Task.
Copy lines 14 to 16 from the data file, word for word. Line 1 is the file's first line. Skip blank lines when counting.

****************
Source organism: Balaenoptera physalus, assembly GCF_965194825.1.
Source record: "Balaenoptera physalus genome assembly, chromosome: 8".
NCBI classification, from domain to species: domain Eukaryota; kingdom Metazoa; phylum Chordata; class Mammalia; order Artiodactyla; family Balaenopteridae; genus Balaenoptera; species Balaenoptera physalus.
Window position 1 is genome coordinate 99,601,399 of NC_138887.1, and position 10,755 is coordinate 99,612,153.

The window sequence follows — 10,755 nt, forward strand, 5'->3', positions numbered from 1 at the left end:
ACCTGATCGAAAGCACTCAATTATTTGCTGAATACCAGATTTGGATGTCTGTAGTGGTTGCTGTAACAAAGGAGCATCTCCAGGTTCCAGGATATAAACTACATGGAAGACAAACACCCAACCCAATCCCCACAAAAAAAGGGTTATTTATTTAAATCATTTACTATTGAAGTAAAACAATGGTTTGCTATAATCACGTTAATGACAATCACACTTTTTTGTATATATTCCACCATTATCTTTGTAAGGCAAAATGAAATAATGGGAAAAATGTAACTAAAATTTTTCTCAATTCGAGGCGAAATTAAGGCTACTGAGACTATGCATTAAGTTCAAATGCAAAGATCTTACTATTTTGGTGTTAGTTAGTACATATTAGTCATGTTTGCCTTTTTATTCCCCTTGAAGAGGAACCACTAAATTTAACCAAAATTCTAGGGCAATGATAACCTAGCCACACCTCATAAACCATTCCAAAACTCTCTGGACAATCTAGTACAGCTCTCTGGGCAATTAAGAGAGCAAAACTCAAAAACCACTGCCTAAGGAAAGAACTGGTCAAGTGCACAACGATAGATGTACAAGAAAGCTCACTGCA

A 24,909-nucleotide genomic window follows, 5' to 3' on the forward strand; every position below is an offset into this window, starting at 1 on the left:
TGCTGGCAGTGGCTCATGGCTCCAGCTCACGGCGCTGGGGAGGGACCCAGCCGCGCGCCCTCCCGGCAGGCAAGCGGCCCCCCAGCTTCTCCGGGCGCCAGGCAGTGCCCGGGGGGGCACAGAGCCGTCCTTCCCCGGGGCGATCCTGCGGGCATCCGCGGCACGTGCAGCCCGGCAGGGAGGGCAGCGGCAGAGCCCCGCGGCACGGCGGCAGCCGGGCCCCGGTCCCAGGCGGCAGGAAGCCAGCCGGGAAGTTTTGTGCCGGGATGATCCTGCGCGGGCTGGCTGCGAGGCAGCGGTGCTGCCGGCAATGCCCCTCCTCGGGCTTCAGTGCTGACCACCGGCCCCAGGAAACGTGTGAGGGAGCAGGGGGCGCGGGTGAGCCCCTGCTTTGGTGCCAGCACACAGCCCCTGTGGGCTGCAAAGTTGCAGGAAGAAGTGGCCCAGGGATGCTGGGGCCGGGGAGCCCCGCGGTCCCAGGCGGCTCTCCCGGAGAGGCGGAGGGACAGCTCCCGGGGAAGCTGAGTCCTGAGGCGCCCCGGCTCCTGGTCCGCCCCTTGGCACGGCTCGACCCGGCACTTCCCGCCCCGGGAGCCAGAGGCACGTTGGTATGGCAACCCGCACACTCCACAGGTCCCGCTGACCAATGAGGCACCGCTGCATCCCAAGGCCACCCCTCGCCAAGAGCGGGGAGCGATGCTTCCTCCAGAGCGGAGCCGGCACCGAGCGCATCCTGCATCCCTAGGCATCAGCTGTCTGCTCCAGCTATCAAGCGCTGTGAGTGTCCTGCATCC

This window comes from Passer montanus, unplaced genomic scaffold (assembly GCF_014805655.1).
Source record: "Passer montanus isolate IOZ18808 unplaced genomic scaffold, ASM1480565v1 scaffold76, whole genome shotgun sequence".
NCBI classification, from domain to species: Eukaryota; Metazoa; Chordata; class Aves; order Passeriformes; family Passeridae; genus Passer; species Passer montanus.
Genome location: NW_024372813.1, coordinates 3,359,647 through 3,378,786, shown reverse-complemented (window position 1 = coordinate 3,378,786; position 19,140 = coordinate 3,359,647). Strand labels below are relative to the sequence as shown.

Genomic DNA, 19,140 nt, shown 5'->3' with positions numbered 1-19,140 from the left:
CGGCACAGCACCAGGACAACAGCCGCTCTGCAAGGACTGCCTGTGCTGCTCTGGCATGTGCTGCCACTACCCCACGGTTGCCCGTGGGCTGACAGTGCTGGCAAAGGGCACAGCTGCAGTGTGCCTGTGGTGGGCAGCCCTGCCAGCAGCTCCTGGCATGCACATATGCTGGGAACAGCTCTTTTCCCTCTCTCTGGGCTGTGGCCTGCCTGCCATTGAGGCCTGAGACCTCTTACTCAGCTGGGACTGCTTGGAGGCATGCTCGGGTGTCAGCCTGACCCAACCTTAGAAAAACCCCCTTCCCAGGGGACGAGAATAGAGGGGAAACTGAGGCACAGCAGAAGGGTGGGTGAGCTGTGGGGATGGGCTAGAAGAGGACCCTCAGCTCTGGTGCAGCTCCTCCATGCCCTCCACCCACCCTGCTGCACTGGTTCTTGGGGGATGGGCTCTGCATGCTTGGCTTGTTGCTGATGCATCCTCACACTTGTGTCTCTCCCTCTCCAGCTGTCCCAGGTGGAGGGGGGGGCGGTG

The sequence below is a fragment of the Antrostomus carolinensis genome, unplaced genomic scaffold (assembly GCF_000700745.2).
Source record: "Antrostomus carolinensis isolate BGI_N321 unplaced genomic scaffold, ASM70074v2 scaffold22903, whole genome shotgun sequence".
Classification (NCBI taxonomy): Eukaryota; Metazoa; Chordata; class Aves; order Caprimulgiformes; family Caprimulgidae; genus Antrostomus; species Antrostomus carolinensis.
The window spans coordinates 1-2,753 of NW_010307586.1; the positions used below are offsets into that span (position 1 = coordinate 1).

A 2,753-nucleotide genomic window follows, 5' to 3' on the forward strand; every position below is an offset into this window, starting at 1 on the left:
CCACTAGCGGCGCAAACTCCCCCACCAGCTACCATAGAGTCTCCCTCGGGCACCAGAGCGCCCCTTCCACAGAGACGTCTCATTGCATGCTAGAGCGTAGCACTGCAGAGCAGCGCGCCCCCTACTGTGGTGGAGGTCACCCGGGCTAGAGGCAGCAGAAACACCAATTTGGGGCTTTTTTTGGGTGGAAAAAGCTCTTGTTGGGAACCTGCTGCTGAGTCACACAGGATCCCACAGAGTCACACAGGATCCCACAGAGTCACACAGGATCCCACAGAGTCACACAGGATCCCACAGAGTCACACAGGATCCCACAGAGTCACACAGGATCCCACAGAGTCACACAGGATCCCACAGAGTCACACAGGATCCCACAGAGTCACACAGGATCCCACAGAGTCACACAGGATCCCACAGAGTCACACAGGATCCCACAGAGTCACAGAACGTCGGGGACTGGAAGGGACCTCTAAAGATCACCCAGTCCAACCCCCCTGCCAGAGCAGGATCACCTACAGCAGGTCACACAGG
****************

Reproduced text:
CGGCACAGCACCAGGACAACAGCCGCTCTGCAAGGACTGCCTGTGCTGCTCTGGCATGTGCTGCCACTACCCCACGGTTGCCCGTGGGCTGACAGTGCTGGCAAAGGGCACAGCTGCAGTGTGCCTGTGGTGGGCAGCCCTGCCAGCAGCTCCTGGCATGCACATATGCTGGGAACAGCTCTTTTCCCTCTCTCTGGGCTGTGGCCTGCCTGCCATTGAGGCCTGAGACCTCTTACTCAGCTGGGACTGCTTGGAGGCATGCTCGGGTGTCAGCCTGACCCAACCTTAGAAAAACCCCCTTCCCAGGGGACGAGAATAGAGGGGAAACTGAGGCACAGCAGAAGGGTGGGTGAGCTGTGGGGATGGGCTAGAAGAGGACCCTCAGCTCTGGTGCAGCTCCTCCATGCCCTCCACCCACCCTGCTGCACTGGTTCTTGGGGGATGGGCTCTGCATGCTTGGCTTGTTGCTGATGCATCCTCACACTTGTGTCTCTCCCTCTCCAGCTGTCCCAGGTGGAGGGGGGGGCGGTG

The sequence below is a fragment of the Antrostomus carolinensis genome, unplaced genomic scaffold (assembly GCF_000700745.2).
Source record: "Antrostomus carolinensis isolate BGI_N321 unplaced genomic scaffold, ASM70074v2 scaffold22903, whole genome shotgun sequence".